In today’s blog, we will be focusing on what a visual schedule is, the different types of visual schedules, and the ways you can implement them at home.
What is a Visual Schedule?
Visual schedules can be a helpful tool for helping kids understand a sequence of activities or tasks. They can help kids anticipate what is coming next to minimize surprises and can be customized to each individual. There are different types of visual schedules, they can include only pictures, or pictures with a word/phrase associated and can be used for a many different types of activities, tasks, or events. They can be utilized to layout the events of an entire day or to break down an activity into step-by-step guides. Knowing what to expect can be extremely helpful for kids, especially when kids might be unfamiliar with an activity or task.
A ‘first-then’ board can be presented to show a child that something fun and exciting is coming after a task that they might not be crazy about completing. The task at hand is listed under the “first” column and the preferred activity is listed under the “then” column. For example, if you want your child to do their school work on the computer, and are then going to give them play time with their favorite toy, you might show them the visual schedule to indicate ‘first you have school work, then you can play with toys!’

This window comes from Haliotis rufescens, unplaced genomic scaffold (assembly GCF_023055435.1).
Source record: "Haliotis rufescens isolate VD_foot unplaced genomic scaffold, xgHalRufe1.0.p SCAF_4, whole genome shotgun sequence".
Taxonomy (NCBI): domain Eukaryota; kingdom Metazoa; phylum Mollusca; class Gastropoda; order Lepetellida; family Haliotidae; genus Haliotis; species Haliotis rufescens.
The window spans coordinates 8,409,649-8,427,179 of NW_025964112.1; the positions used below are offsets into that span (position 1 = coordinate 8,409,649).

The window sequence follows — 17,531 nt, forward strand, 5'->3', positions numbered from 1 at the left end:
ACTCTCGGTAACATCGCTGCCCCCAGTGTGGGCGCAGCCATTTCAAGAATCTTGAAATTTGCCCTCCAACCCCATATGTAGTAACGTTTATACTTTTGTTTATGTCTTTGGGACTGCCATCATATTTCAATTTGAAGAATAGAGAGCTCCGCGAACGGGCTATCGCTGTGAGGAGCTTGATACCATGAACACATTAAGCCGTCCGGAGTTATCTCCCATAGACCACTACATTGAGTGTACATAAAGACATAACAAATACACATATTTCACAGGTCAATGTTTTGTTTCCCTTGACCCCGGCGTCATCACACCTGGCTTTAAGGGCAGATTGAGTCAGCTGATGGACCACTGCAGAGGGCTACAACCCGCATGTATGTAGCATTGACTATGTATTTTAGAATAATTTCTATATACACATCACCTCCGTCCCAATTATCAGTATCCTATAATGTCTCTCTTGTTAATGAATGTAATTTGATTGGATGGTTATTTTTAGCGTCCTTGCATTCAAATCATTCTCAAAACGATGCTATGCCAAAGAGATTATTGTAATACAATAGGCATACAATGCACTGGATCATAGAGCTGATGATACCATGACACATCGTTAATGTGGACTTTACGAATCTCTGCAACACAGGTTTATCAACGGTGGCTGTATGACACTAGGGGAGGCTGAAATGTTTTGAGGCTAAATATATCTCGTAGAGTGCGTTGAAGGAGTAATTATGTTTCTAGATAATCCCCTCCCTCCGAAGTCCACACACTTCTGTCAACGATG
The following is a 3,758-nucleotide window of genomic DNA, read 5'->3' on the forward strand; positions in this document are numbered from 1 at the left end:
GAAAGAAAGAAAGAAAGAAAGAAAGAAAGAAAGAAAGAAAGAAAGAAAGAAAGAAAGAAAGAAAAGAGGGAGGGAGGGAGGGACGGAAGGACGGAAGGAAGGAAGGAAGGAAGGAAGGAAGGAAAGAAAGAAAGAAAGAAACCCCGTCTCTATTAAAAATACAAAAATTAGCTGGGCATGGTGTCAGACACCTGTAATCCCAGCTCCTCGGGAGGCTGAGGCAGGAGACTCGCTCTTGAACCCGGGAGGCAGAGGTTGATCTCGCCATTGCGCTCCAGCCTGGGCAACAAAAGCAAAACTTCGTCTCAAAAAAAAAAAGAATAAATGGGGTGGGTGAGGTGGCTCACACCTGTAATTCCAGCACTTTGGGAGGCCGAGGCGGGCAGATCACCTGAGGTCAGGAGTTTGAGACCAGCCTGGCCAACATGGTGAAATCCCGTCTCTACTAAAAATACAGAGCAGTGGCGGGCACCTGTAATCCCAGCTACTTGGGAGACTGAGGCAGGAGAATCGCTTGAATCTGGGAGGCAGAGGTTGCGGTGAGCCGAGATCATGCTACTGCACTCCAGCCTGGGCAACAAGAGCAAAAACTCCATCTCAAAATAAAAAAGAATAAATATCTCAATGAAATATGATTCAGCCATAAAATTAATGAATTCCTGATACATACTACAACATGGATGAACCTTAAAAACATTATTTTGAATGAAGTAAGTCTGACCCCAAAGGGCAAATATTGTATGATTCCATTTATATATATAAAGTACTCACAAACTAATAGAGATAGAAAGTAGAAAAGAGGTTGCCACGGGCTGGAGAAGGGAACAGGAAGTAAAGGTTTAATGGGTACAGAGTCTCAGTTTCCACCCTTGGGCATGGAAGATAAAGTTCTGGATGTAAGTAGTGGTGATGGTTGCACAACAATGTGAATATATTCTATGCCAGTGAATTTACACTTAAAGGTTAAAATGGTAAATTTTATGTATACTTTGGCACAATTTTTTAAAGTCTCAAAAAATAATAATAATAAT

A more comprehensive schedule, such as a picture schedule, can be used to outline a sequence of tasks or activities, or the steps in an activity. A daily schedule can be used to outline the activities within a child’s full day. This can be especially helpful right now as kids are getting used to changes with school expectations, whether that be in person or virtually.
Picture schedules can also be used to break down the steps needed to complete a complex activity. This visual schedule outlines all of the individual tasks needed in an afterschool routine.
It outlines first eat a snack, then take out homework, then do homework. Next, pack backpack, then play, then do chores, and finally eat dinner. For some kids, it might be important to mix in preferred activities between these less exciting tasks. In this example, play is already a part of the routine after completing homework. The order of activities can be customized for each child, incorporating as many preferred, or reinforcing, activities that are needed between the harder or less-preferred tasks. You can also have the pictures velcro-ed to the schedule, and you can remove each activity after it is completed or teach your child to remove each activity after they have finished.
With all of the changes to normal routines that we have experienced this year, a visual schedule can be used to alleviate some of that uncertainty. Visual schedules are so versatile that they can be customized for the age and skill level of each individual child, as well as for a variety of activities. When a visual schedule is used for a new or unfamiliar routine, it can help kids know what to anticipate and decrease the likelihood that they will be anxious or frustrated with the expectations. We hope you found this information helpful for incorporating visual schedules into your child’s daily routines!